Tuesday of August 2, 2016 will forever be remembered as one of the saddest days in Ugandan boxing. That day we woke up to the sudden death of Dick Katende (pic left), the second most successful and second longest serving national coach.
In the night, the giant had collapsed in his washroom, hit his head on the concrete floor hard, bled profusely, never to rise.
Two years since his 6’ 2½ body was rested in Palabec, Kitgum, his family and friends had a candlelight memorial Saturday, not in church, but inside the East Coast Boxing Club Gym on Naguru hill. There would be no better place. This is where Coach Dick, as he was so fervently called, nurtured the current generation of boxers.
Founded by his childhood friends—twin brothers Hassan and Hussein Khalil—in 2004, this gym has diverted many slumdogs from stray acts like street fights, and drug abuse to stardom.
Now these very boys—Musa Shadir, Muhammad Kassim and others—converged to honour “our hero,” “our father,” “our master,” “our champion,” the man behind their regular appearance in news; their winning of medals.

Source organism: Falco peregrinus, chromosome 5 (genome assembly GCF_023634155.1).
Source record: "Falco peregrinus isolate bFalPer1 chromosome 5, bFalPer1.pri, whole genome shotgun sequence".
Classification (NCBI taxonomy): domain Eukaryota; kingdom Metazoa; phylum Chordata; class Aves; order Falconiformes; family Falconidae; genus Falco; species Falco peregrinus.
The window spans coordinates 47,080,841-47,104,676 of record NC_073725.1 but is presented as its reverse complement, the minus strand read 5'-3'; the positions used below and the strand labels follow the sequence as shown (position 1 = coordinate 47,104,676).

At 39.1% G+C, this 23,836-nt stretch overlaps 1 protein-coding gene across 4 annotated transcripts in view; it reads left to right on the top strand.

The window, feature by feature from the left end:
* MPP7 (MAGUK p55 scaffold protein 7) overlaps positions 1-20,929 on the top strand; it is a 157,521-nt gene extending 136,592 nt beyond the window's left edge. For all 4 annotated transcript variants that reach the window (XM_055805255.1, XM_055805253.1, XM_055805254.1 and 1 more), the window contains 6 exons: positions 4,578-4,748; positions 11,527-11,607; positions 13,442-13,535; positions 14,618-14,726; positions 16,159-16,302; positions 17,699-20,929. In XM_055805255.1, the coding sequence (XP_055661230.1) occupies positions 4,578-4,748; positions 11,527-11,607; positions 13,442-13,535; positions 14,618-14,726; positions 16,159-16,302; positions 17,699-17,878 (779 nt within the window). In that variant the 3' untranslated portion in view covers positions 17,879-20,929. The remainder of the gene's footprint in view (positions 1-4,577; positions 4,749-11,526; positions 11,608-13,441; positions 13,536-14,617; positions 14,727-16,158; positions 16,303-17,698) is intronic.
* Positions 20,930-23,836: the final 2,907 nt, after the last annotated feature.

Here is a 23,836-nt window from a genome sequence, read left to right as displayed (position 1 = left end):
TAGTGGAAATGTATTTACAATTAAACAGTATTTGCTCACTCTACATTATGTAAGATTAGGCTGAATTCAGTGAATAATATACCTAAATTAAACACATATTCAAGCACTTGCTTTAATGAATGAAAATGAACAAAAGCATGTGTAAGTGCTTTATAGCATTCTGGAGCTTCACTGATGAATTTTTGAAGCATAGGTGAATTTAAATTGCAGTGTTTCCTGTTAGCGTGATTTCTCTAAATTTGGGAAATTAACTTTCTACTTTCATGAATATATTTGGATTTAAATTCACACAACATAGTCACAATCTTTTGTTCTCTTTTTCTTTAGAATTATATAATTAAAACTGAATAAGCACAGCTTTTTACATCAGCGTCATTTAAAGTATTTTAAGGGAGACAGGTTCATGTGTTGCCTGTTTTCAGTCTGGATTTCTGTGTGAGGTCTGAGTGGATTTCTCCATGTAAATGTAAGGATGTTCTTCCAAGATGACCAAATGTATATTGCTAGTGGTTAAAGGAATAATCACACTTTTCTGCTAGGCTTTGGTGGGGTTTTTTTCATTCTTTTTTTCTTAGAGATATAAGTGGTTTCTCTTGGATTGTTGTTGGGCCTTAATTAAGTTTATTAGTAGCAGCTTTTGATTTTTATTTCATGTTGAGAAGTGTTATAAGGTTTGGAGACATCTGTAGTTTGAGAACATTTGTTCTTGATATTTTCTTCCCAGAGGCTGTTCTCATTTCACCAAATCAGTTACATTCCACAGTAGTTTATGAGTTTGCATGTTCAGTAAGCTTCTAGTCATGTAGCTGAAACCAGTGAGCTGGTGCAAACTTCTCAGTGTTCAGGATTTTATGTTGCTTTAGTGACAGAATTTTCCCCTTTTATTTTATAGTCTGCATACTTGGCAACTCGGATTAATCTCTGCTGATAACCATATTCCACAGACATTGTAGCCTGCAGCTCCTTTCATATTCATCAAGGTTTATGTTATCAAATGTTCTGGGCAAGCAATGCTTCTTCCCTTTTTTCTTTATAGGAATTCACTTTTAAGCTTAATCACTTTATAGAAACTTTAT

The service lasted two hours. The attendance was small. But the gym was full and at least every set of Dick’s beneficiaries was represented.
Eng. Marvin Oloya, Dick’s son, spoke on the family’s behalf. “Dad loved you so much; I learnt this from the interactions we had,” he told the boxers. “I hope you spread that love.” Shakira Khalil’s father died when she was very young.
“Returning from Kenya, I learnt my dad’s history from Coach Dick because they were tight friends,” Shakira recalled. “Then I weighed 105kg and I was struggling with high blood pressure. Coach Dick engaged me in workouts in this gym.” She begun holding pads for the budding generation of the Fazil Juma Kaggwa, Nassir Bashir, and “Now I’m helping the girls at the national team and my weight is normal.”
Isaac ‘Zebra’ Ssenyange, duplicating Dick’s services in Bwaise represented the 90s generation. Patrick Lihanda, another from Naguru and KCC Boxing Club, is trying to fit in Dick’s giant shoes. He is grateful for a colleague “who begun as a coach player.”
The boxing federation is planning on reviving a memorial tournament [which was held last year] but even before that, wherever Katende’s soul is must be happy that his name still matters.